Failover

In various embodiments, the engine tier servers continually access the state tier replicas in order to retrieve and write call state data. In addition, the engine tier nodes can also detect when a state tier server has failed or become disconnected. For example, in one embodiment, when an engine cannot access or write call state data for some reason (e.g. the state tier node has failed or become disconnected) then the engine can connect to another replica in the partition and retrieve or write data to that replica. The engine can also report that failed replica as being offline. This can be achieved by updating the view of the partition and data tier such that other engines can also be notified about the offline state tier server as they access state data.

Additional failover can also be provided by use of an echo server running on the same machine as the state tier server. The engines can periodically send heartbeat messages to the echo server, which can continually send responses to each heartbeat request. If the echo server fails to respond for a specified period of time, the engines can assume that the state tier server has become disabled and report that state server as previously described. In this manner, even quicker failover detection is provided, since the engines can notice failed servers without waiting for the time that access is needed and without relying on the TCP protocol's retransmission timers to diagnose a disconnection.

Failover can also be provided for the engine tier nodes. As previously discussed, the engine tier nodes can periodically poll the state tier nodes in order to determine which timer objects it needs to execute. In turn, the state tier nodes can notice whenever the engine tier node has failed to poll. If a specified period of time elapses and the engine tier has not polled the state tier, the state server can then report that engine as unavailable (e.g. having failed or disconnected from the network). In this manner, failover can be implemented for both the state tier and the engine tier, thereby providing a more reliable and secure cluster for message processing.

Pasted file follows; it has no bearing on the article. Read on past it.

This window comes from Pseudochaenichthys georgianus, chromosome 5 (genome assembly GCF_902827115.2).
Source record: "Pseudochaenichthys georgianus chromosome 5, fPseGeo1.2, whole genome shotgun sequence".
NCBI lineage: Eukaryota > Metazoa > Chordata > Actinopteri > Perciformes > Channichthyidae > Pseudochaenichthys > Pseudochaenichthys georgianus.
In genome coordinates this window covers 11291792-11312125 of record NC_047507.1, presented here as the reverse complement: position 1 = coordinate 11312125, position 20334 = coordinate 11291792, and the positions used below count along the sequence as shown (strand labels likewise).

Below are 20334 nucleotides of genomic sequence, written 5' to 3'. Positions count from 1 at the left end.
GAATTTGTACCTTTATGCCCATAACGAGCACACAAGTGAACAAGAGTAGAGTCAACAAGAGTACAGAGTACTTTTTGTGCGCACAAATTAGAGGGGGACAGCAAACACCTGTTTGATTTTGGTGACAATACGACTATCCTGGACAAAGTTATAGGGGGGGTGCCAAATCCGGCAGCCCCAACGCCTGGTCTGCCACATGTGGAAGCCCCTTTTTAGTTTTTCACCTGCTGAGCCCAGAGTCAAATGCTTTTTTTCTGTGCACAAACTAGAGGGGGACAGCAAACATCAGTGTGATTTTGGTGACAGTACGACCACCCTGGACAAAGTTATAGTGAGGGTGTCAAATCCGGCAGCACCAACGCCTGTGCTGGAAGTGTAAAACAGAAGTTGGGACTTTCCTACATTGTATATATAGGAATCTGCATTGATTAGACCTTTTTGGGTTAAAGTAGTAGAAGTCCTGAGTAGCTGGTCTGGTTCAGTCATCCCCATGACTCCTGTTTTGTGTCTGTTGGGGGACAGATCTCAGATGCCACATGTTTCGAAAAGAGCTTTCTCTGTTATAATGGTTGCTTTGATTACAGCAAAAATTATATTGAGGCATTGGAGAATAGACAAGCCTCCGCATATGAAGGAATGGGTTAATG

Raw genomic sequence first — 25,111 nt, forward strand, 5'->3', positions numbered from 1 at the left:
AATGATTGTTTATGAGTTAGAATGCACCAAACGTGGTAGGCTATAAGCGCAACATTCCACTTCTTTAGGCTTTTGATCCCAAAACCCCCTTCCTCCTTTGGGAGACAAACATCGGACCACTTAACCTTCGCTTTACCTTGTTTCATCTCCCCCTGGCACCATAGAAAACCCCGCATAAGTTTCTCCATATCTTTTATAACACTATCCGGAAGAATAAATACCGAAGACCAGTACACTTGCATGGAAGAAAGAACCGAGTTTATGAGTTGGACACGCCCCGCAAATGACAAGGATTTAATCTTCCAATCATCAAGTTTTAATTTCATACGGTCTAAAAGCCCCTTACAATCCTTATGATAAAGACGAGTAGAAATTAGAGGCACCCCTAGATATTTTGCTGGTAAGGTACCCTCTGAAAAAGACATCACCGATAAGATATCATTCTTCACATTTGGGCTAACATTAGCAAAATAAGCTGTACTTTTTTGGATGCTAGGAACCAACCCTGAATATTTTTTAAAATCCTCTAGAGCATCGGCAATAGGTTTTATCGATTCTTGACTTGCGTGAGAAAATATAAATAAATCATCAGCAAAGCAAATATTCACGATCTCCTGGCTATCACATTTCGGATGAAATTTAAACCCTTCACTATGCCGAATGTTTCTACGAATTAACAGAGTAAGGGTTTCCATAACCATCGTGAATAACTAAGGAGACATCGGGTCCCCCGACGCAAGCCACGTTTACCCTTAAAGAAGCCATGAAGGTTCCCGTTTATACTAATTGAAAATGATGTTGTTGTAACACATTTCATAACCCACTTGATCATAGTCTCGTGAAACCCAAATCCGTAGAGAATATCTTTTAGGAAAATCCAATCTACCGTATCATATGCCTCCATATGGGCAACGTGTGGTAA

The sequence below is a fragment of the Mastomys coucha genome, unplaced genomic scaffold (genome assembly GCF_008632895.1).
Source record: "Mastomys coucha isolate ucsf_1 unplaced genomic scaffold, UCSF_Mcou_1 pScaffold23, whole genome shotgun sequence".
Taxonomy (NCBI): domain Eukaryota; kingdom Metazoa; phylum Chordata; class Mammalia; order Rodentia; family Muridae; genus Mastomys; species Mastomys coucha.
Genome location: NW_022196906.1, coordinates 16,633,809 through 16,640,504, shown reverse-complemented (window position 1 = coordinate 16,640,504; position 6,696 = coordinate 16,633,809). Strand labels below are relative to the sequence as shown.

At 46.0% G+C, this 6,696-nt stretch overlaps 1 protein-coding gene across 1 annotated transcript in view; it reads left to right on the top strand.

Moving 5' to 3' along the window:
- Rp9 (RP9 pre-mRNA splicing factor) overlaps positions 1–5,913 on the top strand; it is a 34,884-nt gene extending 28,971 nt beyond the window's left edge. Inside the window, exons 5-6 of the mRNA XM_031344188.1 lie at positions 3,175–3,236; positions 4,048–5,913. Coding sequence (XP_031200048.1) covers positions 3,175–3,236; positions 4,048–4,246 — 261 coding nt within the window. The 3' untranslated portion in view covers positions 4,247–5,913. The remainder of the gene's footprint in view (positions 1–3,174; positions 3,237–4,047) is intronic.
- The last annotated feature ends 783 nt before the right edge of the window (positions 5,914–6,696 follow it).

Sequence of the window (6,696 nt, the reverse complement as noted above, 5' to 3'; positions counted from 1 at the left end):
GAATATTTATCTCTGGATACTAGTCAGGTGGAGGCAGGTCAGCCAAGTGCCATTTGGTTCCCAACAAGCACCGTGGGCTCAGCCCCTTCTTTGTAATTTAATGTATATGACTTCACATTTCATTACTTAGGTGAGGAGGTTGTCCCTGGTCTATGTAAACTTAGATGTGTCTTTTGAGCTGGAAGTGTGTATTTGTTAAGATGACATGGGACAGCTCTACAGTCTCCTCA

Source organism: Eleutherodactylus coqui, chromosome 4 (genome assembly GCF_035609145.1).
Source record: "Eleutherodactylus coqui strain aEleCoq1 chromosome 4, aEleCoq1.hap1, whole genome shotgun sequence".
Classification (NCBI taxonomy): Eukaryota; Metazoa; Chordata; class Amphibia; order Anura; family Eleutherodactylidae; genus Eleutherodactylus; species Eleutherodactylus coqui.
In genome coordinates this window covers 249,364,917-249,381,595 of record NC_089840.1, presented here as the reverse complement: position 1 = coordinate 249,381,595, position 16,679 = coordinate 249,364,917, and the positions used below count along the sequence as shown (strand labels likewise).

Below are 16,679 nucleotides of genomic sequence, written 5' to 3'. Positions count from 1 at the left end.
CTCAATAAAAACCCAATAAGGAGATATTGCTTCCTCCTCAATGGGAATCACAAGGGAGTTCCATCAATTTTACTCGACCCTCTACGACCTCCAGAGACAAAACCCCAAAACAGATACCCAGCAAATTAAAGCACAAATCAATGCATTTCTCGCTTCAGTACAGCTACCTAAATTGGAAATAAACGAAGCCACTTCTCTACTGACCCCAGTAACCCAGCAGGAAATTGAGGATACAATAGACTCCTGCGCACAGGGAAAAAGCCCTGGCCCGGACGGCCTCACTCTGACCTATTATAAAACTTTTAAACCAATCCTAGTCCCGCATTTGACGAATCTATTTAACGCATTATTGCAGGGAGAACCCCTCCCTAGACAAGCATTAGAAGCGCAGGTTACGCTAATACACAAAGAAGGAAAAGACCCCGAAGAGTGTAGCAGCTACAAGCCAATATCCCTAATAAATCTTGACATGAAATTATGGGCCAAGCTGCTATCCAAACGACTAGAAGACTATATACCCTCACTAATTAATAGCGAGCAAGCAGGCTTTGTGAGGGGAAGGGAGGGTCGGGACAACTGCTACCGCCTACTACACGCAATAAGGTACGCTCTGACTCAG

In other aspects, the invention encompasses in some embodiments, computer apparatus, computing systems and machine-readable media configured to carry out the foregoing methods. In addition to an embodiment consisting of specifically designed integrated circuits or other electronics, the present invention may be conveniently implemented using a conventional general purpose or a specialized digital computer or microprocessor programmed according to the teachings of the present disclosure, as will be apparent to those skilled in the computer art.

Appropriate software coding can readily be prepared by skilled programmers based on the teachings of the present disclosure, as will be apparent to those skilled in the software art. The invention may also be implemented by the preparation of application specific integrated circuits or by interconnecting an appropriate network of conventional component circuits, as will be readily apparent to those skilled in the art.